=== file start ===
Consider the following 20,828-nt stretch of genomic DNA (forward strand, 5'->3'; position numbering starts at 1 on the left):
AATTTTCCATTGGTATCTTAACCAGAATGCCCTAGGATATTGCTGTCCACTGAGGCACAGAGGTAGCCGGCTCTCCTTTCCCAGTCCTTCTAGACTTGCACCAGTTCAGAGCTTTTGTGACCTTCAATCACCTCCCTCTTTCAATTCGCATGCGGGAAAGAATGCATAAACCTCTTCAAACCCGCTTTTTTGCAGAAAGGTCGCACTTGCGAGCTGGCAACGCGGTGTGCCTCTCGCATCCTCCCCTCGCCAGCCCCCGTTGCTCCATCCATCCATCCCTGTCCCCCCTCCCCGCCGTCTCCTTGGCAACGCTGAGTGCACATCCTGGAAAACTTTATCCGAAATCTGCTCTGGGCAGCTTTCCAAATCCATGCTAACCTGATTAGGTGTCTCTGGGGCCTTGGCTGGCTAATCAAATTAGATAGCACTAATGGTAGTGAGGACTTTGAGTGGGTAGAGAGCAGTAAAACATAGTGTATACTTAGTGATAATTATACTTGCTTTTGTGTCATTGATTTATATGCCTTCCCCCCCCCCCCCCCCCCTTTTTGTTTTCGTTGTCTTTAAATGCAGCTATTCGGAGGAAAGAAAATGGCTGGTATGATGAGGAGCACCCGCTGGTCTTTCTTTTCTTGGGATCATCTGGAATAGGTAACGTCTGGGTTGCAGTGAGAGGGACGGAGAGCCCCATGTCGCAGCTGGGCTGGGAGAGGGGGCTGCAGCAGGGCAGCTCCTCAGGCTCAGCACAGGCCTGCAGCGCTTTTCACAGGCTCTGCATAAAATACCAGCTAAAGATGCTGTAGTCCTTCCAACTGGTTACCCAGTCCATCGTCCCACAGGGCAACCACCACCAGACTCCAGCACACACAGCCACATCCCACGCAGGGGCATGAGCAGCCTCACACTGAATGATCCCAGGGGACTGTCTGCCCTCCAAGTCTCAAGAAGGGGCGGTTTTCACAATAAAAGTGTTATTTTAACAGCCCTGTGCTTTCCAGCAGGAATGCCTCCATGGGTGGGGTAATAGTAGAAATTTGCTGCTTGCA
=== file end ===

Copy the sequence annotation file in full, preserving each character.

Consider the following 20,828-nt stretch of genomic DNA (forward strand, 5'->3'; position numbering starts at 1 on the left):
AATTTTCCATTGGTATCTTAACCAGAATGCCCTAGGATATTGCTGTCCACTGAGGCACAGAGGTAGCCGGCTCTCCTTTCCCAGTCCTTCTAGACTTGCACCAGTTCAGAGCTTTTGTGACCTTCAATCACCTCCCTCTTTCAATTCGCATGCGGGAAAGAATGCATAAACCTCTTCAAACCCGCTTTTTTGCAGAAAGGTCGCACTTGCGAGCTGGCAACGCGGTGTGCCTCTCGCATCCTCCCCTCGCCAGCCCCCGTTGCTCCATCCATCCATCCCTGTCCCCCCTCCCCGCCGTCTCCTTGGCAACGCTGAGTGCACATCCTGGAAAACTTTATCCGAAATCTGCTCTGGGCAGCTTTCCAAATCCATGCTAACCTGATTAGGTGTCTCTGGGGCCTTGGCTGGCTAATCAAATTAGATAGCACTAATGGTAGTGAGGACTTTGAGTGGGTAGAGAGCAGTAAAACATAGTGTATACTTAGTGATAATTATACTTGCTTTTGTGTCATTGATTTATATGCCTTCCCCCCCCCCCCCCCCCCTTTTTGTTTTCGTTGTCTTTAAATGCAGCTATTCGGAGGAAAGAAAATGGCTGGTATGATGAGGAGCACCCGCTGGTCTTTCTTTTCTTGGGATCATCTGGAATAGGTAACGTCTGGGTTGCAGTGAGAGGGACGGAGAGCCCCATGTCGCAGCTGGGCTGGGAGAGGGGGCTGCAGCAGGGCAGCTCCTCAGGCTCAGCACAGGCCTGCAGCGCTTTTCACAGGCTCTGCATAAAATACCAGCTAAAGATGCTGTAGTCCTTCCAACTGGTTACCCAGTCCATCGTCCCACAGGGCAACCACCACCAGACTCCAGCACACACAGCCACATCCCACGCAGGGGCATGAGCAGCCTCACACTGAATGATCCCAGGGGACTGTCTGCCCTCCAAGTCTCAAGAAGGGGCGGTTTTCACAATAAAAGTGTTATTTTAACAGCCCTGTGCTTTCCAGCAGGAATGCCTCCATGGGTGGGGTAATAGTAGAAATTTGCTGCTTGCA